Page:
The end of the year, which typically signals slowdown in the technology industry, instead saw a flurry of activity in the Web applications and Web services standards space.
Closing out the year, the World Wide Web Consortium (W3C) last month released the User Agent Accessibility Guidelines (UAAG) 1.0 to help developers make Web browsers and multimedia players accessible to disabled individuals.
In addition to laying out guidelines that address accessibility requirements, UAAG 1.0 also addresses interoperability of browsers and multimedia players with technologies used to assist the disabled in accessing the Web and content from other sources.
The W3C issued UAAG 1.0 as a W3C Recommendation, which means the specification has been issued as a “standard” for developers to adhere to.
Judy Brewer, director of the W3Cs Web Accessibility Initiative International Program Office, said UAAG 1.0 is the third leg of a set of Web accessibility standards from the W3C. The other two—already in place—are the Web Content Accessibility Guidelines 1.0 (WCAG) and the Authoring Tool Accessibility Guidelines 1.0 (ATAG). The three specifications come out of the W3Cs Web Accessibility Initiative, which has been ongoing for five years.
The three guidelines cover several areas of making a Web site or media player accessible, including visual, structural, auditory, physical, cognitive and neurological guidelines for accessibility.
Brewer said “there are already a number of features [from UAAG 1.0] implemented in different products.” The W3C extended the candidate recommendation period for the specification “to hammer out testing and also to gauge industry interest… But engineers have been waiting for this to be a W3C recommendation, and Im hoping well see accelerated adoption” of the standard, Brewer said.
Brewer said the W3C guidelines go far beyond the accessibility guidelines put forth in the federal governments accessibility standard: Section 508 of the U.S. Rehabilitation Act.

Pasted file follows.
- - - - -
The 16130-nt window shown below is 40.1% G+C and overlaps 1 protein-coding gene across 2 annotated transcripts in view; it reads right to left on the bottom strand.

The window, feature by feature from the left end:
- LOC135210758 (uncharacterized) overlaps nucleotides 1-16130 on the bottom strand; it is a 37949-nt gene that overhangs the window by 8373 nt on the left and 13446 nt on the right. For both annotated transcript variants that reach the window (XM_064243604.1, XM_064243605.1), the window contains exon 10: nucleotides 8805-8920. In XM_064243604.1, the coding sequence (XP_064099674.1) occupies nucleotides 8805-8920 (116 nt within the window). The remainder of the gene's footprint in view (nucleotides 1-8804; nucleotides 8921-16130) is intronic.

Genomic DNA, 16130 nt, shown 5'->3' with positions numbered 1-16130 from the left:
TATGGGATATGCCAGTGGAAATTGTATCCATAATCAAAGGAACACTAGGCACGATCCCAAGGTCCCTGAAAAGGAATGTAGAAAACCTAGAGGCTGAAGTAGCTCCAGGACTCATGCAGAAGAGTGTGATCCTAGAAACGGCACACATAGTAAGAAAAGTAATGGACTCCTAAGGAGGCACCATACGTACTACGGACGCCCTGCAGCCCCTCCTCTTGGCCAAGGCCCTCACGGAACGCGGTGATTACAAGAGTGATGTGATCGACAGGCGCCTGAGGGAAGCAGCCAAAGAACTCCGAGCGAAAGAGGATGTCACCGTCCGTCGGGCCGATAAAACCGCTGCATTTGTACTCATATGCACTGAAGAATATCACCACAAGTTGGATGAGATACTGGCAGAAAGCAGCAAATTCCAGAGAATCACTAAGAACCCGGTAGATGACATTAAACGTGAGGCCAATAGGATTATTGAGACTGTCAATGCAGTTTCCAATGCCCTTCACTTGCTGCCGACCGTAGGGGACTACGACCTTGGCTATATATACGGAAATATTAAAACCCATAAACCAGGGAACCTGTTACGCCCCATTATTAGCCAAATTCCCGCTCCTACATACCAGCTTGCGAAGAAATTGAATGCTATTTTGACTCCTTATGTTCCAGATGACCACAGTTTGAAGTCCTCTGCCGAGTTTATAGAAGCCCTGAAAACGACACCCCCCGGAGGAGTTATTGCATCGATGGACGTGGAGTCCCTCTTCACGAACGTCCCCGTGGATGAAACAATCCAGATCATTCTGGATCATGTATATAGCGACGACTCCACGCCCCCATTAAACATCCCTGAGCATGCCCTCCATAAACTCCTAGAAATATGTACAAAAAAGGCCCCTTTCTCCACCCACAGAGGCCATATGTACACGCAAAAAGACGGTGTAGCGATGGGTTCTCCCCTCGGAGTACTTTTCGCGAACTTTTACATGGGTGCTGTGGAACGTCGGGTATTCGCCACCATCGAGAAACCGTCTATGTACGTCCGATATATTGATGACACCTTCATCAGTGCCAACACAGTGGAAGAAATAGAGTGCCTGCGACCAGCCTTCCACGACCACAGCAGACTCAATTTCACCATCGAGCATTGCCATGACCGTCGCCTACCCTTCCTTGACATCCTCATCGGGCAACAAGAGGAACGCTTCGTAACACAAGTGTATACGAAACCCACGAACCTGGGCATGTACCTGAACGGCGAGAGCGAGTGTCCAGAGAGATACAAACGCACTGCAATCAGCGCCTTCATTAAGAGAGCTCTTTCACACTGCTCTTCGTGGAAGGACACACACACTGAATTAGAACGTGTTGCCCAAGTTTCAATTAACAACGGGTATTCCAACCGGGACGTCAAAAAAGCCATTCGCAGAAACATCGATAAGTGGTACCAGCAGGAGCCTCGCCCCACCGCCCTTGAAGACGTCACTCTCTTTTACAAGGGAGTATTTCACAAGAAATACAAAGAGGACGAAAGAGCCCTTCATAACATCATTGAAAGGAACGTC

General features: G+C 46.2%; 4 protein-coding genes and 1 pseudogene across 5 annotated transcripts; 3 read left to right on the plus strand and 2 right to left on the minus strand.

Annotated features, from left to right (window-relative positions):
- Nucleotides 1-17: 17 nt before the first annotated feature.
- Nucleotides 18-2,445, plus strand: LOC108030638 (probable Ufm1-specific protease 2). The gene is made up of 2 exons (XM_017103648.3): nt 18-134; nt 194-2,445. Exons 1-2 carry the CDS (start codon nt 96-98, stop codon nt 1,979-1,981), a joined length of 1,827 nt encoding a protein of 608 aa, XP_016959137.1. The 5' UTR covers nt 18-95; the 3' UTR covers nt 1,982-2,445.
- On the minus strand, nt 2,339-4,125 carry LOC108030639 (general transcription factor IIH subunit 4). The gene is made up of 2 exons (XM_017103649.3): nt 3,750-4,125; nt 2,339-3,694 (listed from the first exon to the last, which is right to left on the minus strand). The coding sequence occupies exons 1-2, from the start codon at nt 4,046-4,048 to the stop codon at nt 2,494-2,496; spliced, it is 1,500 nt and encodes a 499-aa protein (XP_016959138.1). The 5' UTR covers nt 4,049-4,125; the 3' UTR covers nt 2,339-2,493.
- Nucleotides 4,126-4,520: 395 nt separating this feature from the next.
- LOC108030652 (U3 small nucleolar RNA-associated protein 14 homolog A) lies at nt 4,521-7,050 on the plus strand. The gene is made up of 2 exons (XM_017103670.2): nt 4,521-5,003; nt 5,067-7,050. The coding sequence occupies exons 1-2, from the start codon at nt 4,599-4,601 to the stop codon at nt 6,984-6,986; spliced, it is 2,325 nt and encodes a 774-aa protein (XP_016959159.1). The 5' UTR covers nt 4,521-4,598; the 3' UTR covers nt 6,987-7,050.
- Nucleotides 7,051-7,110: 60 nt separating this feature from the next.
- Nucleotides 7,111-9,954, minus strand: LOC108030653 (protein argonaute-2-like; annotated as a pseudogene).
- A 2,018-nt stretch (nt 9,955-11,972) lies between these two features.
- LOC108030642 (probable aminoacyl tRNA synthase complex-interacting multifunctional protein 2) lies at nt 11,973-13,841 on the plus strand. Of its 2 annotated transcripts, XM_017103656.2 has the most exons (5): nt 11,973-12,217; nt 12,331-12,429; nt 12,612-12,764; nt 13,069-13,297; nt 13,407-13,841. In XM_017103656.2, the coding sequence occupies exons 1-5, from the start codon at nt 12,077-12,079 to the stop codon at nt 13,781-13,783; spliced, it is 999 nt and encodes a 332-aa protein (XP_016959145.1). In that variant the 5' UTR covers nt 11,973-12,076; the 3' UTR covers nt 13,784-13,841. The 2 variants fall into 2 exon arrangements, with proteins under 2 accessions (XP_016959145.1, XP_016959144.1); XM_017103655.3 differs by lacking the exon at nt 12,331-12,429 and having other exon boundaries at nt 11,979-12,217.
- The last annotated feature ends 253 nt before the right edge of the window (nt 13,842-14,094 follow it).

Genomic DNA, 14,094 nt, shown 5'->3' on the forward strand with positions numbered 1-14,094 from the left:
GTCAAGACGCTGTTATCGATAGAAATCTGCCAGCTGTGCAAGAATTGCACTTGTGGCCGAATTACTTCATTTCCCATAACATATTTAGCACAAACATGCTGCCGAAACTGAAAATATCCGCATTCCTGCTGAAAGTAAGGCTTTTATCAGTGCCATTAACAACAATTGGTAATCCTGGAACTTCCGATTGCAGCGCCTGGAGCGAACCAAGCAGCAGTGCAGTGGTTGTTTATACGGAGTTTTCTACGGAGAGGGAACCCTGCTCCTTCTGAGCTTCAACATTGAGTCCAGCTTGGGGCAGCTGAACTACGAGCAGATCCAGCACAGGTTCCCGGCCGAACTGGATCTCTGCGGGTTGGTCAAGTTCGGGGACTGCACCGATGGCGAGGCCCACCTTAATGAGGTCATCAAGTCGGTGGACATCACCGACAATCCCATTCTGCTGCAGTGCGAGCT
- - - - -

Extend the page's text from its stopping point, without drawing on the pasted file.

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Brewer said UAAG 1.0 “has more specificity than the generic 508” and that “the Web provisions in 508 are kind of a minimal subset” of the W3C work, “derived from some of our priority one check points.”
Also in late December, the Organization for the Advancement of Structured Information Standards (OASIS) formed a technical committee to develop standards to automate translating and localizing software and content as a Web service. Members of the committee include DataPower Technology Inc., IBM Corp., the Localisation Research Centre at the University of Limerick in Ireland, Microsoft Corp., Oracle Corp., and SAP AG.
The group will focus on defining service types for software and content localization and translation, and will push to develop Web Services Definition Language (WSDL) documents that could be published in a Universal Description, Discovery and Integration (UDDI) registry.
OASIS officials said the OASIS Translation Web Services Technical Committee complements the OASIS XLIFF Technical Committee. The XLIFF committee is working to develop an XML Localization Interchange File Format (XLIFF).
Meanwhile, also rounding out the year, the W3C looked at ways to ensure that Web services span different languages and cultures. The W3Cs Web Services Internationalization Task Force released the first working draft of Web services internationalization usage scenarios and use cases. The goal of the draft is “to generate requirements for Web services internationalization as well as best practices for implementers,” according to the W3C Web site.
The W3C, also in December, announced that version 1.2 of the Simple Object Access Protocol (SOAP) has moved to the candidate recommendation phase, could reach the Proposed Recommendation phase by the end of this month, and become a formal recommended standard in March, the W3C said. SOAP 1.2 is a “crucial standard” for developing Web services, and it provides stronger XML support, enhanced error reporting and bug fixes.
The W3C also moved XML Namespaces 1.1 to the Candiate Recommendation phase last month. XML Namespaces provides a way to check element and attribute names in XML.
And last month OASIS announced that some of its members had formed the OASIS Tax XML Technical Committee to create a standard for exchanging tax-related information. According to OASIS, the Tax XML committee will produce a vocabulary of terms, a repository of artifacts, XML templates, best practices, guidelines and recommendations.